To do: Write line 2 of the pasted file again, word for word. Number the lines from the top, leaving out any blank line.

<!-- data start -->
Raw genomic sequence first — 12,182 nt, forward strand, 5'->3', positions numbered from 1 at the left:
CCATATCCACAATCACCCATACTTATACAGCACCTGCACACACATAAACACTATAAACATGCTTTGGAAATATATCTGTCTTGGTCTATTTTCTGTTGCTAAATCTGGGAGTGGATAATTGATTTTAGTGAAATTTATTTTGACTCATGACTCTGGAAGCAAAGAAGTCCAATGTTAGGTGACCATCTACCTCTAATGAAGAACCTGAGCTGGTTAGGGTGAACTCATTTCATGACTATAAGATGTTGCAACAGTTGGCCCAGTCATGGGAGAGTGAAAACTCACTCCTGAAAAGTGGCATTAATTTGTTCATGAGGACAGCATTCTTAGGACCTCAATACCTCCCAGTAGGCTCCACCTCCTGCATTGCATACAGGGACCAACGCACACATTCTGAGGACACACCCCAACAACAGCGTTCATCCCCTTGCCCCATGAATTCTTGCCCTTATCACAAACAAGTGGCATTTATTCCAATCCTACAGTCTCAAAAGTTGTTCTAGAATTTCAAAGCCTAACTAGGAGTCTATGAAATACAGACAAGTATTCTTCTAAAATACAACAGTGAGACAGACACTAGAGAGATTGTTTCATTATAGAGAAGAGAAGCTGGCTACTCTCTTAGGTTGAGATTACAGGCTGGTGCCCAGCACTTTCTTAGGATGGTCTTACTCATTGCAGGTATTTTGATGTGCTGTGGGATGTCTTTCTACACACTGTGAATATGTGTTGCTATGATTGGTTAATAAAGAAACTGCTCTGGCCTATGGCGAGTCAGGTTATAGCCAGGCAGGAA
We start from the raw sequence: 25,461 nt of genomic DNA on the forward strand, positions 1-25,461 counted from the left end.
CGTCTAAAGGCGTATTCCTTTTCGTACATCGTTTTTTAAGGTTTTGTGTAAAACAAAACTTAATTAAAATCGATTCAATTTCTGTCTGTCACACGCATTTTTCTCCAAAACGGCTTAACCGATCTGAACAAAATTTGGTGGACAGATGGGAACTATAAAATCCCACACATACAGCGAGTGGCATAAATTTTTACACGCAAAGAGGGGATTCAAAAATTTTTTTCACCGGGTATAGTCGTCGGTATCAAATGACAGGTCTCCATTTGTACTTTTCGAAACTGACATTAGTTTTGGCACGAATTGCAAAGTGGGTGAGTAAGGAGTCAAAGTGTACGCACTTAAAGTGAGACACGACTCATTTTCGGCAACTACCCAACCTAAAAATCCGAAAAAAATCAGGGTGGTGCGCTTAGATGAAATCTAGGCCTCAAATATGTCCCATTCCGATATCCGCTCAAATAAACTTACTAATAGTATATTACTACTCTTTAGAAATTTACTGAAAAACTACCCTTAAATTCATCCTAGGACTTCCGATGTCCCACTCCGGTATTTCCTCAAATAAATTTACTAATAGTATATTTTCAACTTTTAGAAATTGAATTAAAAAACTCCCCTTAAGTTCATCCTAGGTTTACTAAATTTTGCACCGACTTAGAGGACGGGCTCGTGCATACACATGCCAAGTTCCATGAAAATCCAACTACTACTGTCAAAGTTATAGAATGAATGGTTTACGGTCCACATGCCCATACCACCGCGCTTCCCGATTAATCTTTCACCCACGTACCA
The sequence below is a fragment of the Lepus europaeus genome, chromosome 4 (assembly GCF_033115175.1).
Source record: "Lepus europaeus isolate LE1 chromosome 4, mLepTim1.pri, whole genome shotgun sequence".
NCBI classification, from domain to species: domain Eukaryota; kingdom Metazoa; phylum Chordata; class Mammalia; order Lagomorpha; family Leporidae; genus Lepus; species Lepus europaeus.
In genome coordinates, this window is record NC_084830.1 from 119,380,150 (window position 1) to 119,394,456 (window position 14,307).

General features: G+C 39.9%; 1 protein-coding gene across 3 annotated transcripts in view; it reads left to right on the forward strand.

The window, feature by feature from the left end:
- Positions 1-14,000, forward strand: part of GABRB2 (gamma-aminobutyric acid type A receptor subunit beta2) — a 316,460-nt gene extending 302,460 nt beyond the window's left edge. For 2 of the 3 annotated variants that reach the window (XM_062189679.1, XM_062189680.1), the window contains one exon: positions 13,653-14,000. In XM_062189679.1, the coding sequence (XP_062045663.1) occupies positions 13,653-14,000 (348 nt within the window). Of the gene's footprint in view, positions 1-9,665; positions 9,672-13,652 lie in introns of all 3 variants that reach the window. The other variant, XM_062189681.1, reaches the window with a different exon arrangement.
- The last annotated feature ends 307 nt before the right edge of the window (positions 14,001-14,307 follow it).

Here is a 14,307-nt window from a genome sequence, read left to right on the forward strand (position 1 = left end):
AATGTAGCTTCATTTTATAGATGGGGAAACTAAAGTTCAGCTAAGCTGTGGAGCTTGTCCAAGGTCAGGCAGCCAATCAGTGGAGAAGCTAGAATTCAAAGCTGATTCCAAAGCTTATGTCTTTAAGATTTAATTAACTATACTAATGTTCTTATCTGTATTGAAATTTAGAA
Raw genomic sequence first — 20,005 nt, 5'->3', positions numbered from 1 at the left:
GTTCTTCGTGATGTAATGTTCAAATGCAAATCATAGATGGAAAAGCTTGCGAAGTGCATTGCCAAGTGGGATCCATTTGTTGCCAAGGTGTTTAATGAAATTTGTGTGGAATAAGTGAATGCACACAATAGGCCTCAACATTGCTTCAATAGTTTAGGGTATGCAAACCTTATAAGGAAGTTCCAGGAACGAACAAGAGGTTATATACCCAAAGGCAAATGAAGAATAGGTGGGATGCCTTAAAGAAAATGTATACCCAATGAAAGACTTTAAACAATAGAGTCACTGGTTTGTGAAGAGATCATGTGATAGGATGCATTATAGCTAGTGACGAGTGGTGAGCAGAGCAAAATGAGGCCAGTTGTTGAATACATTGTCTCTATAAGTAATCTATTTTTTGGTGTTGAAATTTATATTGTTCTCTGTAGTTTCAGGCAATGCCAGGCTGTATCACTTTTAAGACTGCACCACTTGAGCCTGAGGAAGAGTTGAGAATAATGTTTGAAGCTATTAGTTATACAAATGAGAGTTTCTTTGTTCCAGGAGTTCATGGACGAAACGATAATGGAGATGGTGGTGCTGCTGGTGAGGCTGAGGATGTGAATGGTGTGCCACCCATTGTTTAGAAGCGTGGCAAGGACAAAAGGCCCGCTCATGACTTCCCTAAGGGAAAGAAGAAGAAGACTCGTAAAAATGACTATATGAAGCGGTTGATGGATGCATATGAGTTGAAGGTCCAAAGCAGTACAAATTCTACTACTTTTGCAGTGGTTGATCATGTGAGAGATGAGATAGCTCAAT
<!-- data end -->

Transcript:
CCATATCCACAATCACCCATACTTATACAGCACCTGCACACACATAAACACTATAAACATGCTTTGGAAATATATCTGTCTTGGTCTATTTTCTGTTGCTAAATCTGGGAGTGGATAATTGATTTTAGTGAAATTTATTTTGACTCATGACTCTGGAAGCAAAGAAGTCCAATGTTAGGTGACCATCTACCTCTAATGAAGAACCTGAGCTGGTTAGGGTGAACTCATTTCATGACTATAAGATGTTGCAACAGTTGGCCCAGTCATGGGAGAGTGAAAACTCACTCCTGAAAAGTGGCATTAATTTGTTCATGAGGACAGCATTCTTAGGACCTCAATACCTCCCAGTAGGCTCCACCTCCTGCATTGCATACAGGGACCAACGCACACATTCTGAGGACACACCCCAACAACAGCGTTCATCCCCTTGCCCCATGAATTCTTGCCCTTATCACAAACAAGTGGCATTTATTCCAATCCTACAGTCTCAAAAGTTGTTCTAGAATTTCAAAGCCTAACTAGGAGTCTATGAAATACAGACAAGTATTCTTCTAAAATACAACAGTGAGACAGACACTAGAGAGATTGTTTCATTATAGAGAAGAGAAGCTGGCTACTCTCTTAGGTTGAGATTACAGGCTGGTGCCCAGCACTTTCTTAGGATGGTCTTACTCATTGCAGGTATTTTGATGTGCTGTGGGATGTCTTTCTACACACTGTGAATATGTGTTGCTATGATTGGTTAATAAAGAAACTGCTCTGGCCTATGGCGAGTCAGGTTATAGCCAGGCAGGAA